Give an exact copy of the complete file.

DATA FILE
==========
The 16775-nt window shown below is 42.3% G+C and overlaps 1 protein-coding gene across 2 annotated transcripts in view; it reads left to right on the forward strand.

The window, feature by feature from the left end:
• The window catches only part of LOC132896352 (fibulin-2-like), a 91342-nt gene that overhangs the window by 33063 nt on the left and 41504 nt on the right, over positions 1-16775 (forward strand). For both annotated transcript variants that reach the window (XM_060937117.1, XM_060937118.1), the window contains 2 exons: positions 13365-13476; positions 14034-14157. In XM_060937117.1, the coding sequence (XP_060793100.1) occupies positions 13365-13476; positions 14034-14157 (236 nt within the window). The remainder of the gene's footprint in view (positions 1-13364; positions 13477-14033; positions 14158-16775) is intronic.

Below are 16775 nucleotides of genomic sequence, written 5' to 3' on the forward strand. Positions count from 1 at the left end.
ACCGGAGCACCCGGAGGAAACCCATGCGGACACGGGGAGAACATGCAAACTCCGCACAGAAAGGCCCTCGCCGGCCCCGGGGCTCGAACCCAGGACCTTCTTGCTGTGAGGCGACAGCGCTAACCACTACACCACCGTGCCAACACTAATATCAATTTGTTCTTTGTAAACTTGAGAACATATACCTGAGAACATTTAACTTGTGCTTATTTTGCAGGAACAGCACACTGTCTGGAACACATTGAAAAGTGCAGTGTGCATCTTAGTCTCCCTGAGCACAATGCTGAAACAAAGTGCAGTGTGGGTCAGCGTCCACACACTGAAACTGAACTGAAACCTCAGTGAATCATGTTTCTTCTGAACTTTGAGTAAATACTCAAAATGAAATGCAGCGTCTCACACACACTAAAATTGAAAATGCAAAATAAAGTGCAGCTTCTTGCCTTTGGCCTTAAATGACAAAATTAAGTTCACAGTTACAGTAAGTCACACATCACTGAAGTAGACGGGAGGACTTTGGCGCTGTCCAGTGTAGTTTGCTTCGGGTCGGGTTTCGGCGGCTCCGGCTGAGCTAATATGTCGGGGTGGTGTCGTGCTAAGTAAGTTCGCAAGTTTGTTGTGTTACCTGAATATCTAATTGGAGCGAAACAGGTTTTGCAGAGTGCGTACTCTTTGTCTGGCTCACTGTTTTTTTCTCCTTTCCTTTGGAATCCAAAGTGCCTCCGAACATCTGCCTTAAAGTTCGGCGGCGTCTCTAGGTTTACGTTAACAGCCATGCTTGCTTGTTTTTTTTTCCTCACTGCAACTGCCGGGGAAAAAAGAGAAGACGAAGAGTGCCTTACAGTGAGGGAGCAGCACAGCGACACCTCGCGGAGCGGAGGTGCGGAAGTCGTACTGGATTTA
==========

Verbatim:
The 16775-nt window shown below is 42.3% G+C and overlaps 1 protein-coding gene across 2 annotated transcripts in view; it reads left to right on the forward strand.

The window, feature by feature from the left end:
• The window catches only part of LOC132896352 (fibulin-2-like), a 91342-nt gene that overhangs the window by 33063 nt on the left and 41504 nt on the right, over positions 1-16775 (forward strand). For both annotated transcript variants that reach the window (XM_060937117.1, XM_060937118.1), the window contains 2 exons: positions 13365-13476; positions 14034-14157. In XM_060937117.1, the coding sequence (XP_060793100.1) occupies positions 13365-13476; positions 14034-14157 (236 nt within the window). The remainder of the gene's footprint in view (positions 1-13364; positions 13477-14033; positions 14158-16775) is intronic.

Below are 16775 nucleotides of genomic sequence, written 5' to 3' on the forward strand. Positions count from 1 at the left end.
ACCGGAGCACCCGGAGGAAACCCATGCGGACACGGGGAGAACATGCAAACTCCGCACAGAAAGGCCCTCGCCGGCCCCGGGGCTCGAACCCAGGACCTTCTTGCTGTGAGGCGACAGCGCTAACCACTACACCACCGTGCCAACACTAATATCAATTTGTTCTTTGTAAACTTGAGAACATATACCTGAGAACATTTAACTTGTGCTTATTTTGCAGGAACAGCACACTGTCTGGAACACATTGAAAAGTGCAGTGTGCATCTTAGTCTCCCTGAGCACAATGCTGAAACAAAGTGCAGTGTGGGTCAGCGTCCACACACTGAAACTGAACTGAAACCTCAGTGAATCATGTTTCTTCTGAACTTTGAGTAAATACTCAAAATGAAATGCAGCGTCTCACACACACTAAAATTGAAAATGCAAAATAAAGTGCAGCTTCTTGCCTTTGGCCTTAAATGACAAAATTAAGTTCACAGTTACAGTAAGTCACACATCACTGAAGTAGACGGGAGGACTTTGGCGCTGTCCAGTGTAGTTTGCTTCGGGTCGGGTTTCGGCGGCTCCGGCTGAGCTAATATGTCGGGGTGGTGTCGTGCTAAGTAAGTTCGCAAGTTTGTTGTGTTACCTGAATATCTAATTGGAGCGAAACAGGTTTTGCAGAGTGCGTACTCTTTGTCTGGCTCACTGTTTTTTTCTCCTTTCCTTTGGAATCCAAAGTGCCTCCGAACATCTGCCTTAAAGTTCGGCGGCGTCTCTAGGTTTACGTTAACAGCCATGCTTGCTTGTTTTTTTTTCCTCACTGCAACTGCCGGGGAAAAAAGAGAAGACGAAGAGTGCCTTACAGTGAGGGAGCAGCACAGCGACACCTCGCGGAGCGGAGGTGCGGAAGTCGTACTGGATTTA